Providence's George A. Diaz works the frontlines of COVID-19 therapeutic trials

Dr. George Diaz
(Graphic by David La Cava/Image courtesy of Providence)

George A. Diaz, M.D, Infectious Diseases Provider, Providence Regional Medical Center Everett and System Provider Informaticist, Providence

Age: 49

Education: Diaz attended medical school at the University of Oklahoma. He completed his residency in internal medicine at the University of Utah. Diaz also completed training in infectious diseases during a fellowship at the University of Washington.

About him: Diaz became an important leader in the COVID-19 pandemic by treating “patient zero,” the first known patient to be hospitalized with symptoms of the novel coronavirus in the United States. He enrolled this first patient and 139 more in clinical trials testing the use of the antiviral drug remdesivir. Diaz was the principal investigator for clinical trials with remdesivir and author on three articles published in the New England Journal of Medicine: “This drug is now part of the standard of care for treatment of patients with COVID-19 pneumonia in the U.S," Diaz said. 

In addition, Diaz has participated in three Regeneron Spike Trials to uncover more details about the proteins the immune system can produce when people receive an infusion of monoclonal antibodies. These antibodies may provide short-term protection from COVID-19 before people receive vaccines.

Diaz helped develop Providence’s COVID telehealth home monitoring program in rapid response to the pandemic. 

“We created the algorithms to triage patients to home from the emergency department, urgent care, et cetera," Diaz said. "My hospital piloted and enrolled the first patients to begin this new workflow for the management of COVID patients. We have since enrolled thousands of COVID patients into telehealth, thereby reducing the need for admissions and optimization when patients should come to the hospital for treatment.”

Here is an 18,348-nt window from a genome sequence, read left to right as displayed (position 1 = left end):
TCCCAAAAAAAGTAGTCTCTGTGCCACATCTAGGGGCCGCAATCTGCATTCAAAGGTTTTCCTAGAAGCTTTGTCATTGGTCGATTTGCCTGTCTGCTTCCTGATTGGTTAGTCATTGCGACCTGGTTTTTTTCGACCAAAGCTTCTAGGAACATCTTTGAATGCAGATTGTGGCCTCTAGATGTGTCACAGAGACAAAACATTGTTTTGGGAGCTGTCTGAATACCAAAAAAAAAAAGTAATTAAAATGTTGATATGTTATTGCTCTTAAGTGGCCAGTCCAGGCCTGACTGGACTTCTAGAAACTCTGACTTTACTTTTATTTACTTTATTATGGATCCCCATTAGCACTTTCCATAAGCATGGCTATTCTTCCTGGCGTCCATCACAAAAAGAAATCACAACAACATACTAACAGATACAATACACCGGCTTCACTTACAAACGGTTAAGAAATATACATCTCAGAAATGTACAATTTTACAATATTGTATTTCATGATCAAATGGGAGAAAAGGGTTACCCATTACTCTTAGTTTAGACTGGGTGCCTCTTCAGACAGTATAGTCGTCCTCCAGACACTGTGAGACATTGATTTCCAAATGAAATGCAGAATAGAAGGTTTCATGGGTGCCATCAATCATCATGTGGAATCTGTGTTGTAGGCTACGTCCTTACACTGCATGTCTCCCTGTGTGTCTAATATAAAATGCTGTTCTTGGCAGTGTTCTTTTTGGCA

He has also served as a principal investigator at Providence to identify risk factors for COVID exposure in the workplace and test more than 22,000 caregivers. “We hope to be able to assess which groups of employees were at higher exposure risk for COVID-19 and see whether any obvious job-related factors — PPE use or availability, or job role — left workers at higher risk," he said. 

Diaz is a Clinical Affairs Committee Epic Steering Board member of the Infectious Diseases Society of America. He has also conducted a foreign press briefing for the U.S. State Department on the use of remdesivir and a congressional briefing on COVID-19 preparedness. He participated in a New England Journal of Medicine Catalyst podcast on the role of technology and leadership during COVID-19.

First job: Following a fellowship at the University of Washington, Diaz secured his first job at PRMCE as an infectious diseases doctor.

Proudest accomplishment: “Being the first doctor in the world to use remdesivir for the treatment of COVID pneumonia.”

Problem he’s most passionate about trying to solve: “I would like to optimize the [electronic medical record] to be able to rapidly run large-scale clinical trials across our organization to improve the care of patients.”

Book he recommends: 'The Creative Destruction of Medicine: How the Digital Revolution Will Create Better Health Care' by Eric Topol, M.D.

Advice he would give his younger self: “Find a mentor who can help you find the funding to help you take your ideas and turn them into reality.”

What he would do with his career if it wasn’t this: “I would like to help lead an organization devoted to the healthcare of the Hispanic population.”

Biggest lesson so far from the global pandemic: “The impact we have in healthcare is significantly limited by the messaging the population is hearing on social media. We live in an age of disinformation and we must be an aggressive force for truth to combat disinformation.” 

Providence's George A. Diaz works the frontlines of COVID-19 therapeutic trials